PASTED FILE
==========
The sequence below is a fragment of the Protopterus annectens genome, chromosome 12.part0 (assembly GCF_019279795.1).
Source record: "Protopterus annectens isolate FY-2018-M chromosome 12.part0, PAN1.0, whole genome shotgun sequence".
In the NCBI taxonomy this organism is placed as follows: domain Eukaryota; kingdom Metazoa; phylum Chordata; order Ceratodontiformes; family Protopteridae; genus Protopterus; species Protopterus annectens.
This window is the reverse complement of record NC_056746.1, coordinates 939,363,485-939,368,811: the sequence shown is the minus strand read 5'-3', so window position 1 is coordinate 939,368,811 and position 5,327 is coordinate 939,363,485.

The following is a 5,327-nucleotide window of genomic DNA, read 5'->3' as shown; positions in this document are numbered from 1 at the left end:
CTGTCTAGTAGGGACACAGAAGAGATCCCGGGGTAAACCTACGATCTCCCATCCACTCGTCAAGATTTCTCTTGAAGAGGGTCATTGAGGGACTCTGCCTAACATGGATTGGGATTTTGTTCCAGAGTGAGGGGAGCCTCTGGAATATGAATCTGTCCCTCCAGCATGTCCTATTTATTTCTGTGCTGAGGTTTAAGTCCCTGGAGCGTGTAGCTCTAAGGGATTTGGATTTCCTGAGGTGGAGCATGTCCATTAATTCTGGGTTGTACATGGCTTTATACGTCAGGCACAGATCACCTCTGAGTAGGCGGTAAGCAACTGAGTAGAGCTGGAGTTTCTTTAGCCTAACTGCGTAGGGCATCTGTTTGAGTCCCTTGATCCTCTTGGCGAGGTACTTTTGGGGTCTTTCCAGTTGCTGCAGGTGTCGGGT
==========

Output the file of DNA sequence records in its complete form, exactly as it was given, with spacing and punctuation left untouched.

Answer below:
The sequence below is a fragment of the Protopterus annectens genome, chromosome 12.part0 (assembly GCF_019279795.1).
Source record: "Protopterus annectens isolate FY-2018-M chromosome 12.part0, PAN1.0, whole genome shotgun sequence".
In the NCBI taxonomy this organism is placed as follows: domain Eukaryota; kingdom Metazoa; phylum Chordata; order Ceratodontiformes; family Protopteridae; genus Protopterus; species Protopterus annectens.
This window is the reverse complement of record NC_056746.1, coordinates 939,363,485-939,368,811: the sequence shown is the minus strand read 5'-3', so window position 1 is coordinate 939,368,811 and position 5,327 is coordinate 939,363,485.

The following is a 5,327-nucleotide window of genomic DNA, read 5'->3' as shown; positions in this document are numbered from 1 at the left end:
CTGTCTAGTAGGGACACAGAAGAGATCCCGGGGTAAACCTACGATCTCCCATCCACTCGTCAAGATTTCTCTTGAAGAGGGTCATTGAGGGACTCTGCCTAACATGGATTGGGATTTTGTTCCAGAGTGAGGGGAGCCTCTGGAATATGAATCTGTCCCTCCAGCATGTCCTATTTATTTCTGTGCTGAGGTTTAAGTCCCTGGAGCGTGTAGCTCTAAGGGATTTGGATTTCCTGAGGTGGAGCATGTCCATTAATTCTGGGTTGTACATGGCTTTATACGTCAGGCACAGATCACCTCTGAGTAGGCGGTAAGCAACTGAGTAGAGCTGGAGTTTCTTTAGCCTAACTGCGTAGGGCATCTGTTTGAGTCCCTTGATCCTCTTGGCGAGGTACTTTTGGGGTCTTTCCAGTTGCTGCAGGTGTCGGGT